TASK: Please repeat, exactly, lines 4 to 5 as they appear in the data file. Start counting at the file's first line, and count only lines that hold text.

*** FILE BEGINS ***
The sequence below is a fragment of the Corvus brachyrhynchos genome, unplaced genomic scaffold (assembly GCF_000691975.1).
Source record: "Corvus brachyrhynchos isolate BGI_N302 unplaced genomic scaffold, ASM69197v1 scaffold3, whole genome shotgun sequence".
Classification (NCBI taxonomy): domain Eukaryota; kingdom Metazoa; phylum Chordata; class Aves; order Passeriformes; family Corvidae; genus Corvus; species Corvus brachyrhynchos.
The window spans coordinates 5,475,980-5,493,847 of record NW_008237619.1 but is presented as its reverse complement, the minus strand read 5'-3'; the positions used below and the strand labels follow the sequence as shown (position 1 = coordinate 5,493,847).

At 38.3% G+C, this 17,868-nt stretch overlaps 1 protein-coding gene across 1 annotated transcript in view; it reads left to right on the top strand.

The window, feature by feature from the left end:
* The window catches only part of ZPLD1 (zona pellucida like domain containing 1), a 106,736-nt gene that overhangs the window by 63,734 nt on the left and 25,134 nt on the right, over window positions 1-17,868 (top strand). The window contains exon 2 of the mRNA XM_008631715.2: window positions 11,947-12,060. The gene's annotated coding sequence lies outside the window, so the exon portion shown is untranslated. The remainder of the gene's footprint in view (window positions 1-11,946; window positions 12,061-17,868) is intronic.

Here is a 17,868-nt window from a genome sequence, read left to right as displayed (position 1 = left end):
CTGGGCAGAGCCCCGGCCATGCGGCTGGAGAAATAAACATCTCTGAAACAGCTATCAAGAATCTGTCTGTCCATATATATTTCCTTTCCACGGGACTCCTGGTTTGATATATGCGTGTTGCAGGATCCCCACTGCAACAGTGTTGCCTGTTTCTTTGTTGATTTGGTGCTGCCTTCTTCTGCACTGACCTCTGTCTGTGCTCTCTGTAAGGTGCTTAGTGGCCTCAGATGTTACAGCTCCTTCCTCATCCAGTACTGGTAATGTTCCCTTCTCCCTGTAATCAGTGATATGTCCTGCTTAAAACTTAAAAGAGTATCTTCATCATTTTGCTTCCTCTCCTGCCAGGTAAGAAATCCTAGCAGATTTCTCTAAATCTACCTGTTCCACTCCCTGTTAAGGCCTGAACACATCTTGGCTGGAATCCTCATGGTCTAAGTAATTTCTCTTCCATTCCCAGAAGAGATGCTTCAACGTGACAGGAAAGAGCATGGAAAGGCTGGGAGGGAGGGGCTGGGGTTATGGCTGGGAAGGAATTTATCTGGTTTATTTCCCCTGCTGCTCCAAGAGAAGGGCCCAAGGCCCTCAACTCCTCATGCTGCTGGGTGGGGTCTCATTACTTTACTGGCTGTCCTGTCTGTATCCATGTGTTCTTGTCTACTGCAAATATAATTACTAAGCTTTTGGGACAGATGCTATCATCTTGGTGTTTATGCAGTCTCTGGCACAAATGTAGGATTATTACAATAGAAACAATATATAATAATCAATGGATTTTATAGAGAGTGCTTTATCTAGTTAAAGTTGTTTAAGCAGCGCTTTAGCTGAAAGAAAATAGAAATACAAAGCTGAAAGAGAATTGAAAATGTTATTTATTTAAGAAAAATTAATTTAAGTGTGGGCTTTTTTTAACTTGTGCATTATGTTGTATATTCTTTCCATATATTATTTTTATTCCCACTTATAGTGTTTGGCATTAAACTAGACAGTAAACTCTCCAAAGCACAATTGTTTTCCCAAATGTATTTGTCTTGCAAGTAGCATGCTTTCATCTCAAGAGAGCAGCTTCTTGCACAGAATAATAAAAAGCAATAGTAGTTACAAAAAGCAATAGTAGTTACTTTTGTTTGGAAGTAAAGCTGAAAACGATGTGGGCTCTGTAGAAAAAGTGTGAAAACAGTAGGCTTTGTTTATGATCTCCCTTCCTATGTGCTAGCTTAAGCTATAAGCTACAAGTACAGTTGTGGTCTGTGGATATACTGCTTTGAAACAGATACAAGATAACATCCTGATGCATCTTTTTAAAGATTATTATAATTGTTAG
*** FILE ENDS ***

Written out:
The window spans coordinates 5,475,980-5,493,847 of record NW_008237619.1 but is presented as its reverse complement, the minus strand read 5'-3'; the positions used below and the strand labels follow the sequence as shown (position 1 = coordinate 5,493,847).

At 38.3% G+C, this 17,868-nt stretch overlaps 1 protein-coding gene across 1 annotated transcript in view; it reads left to right on the top strand.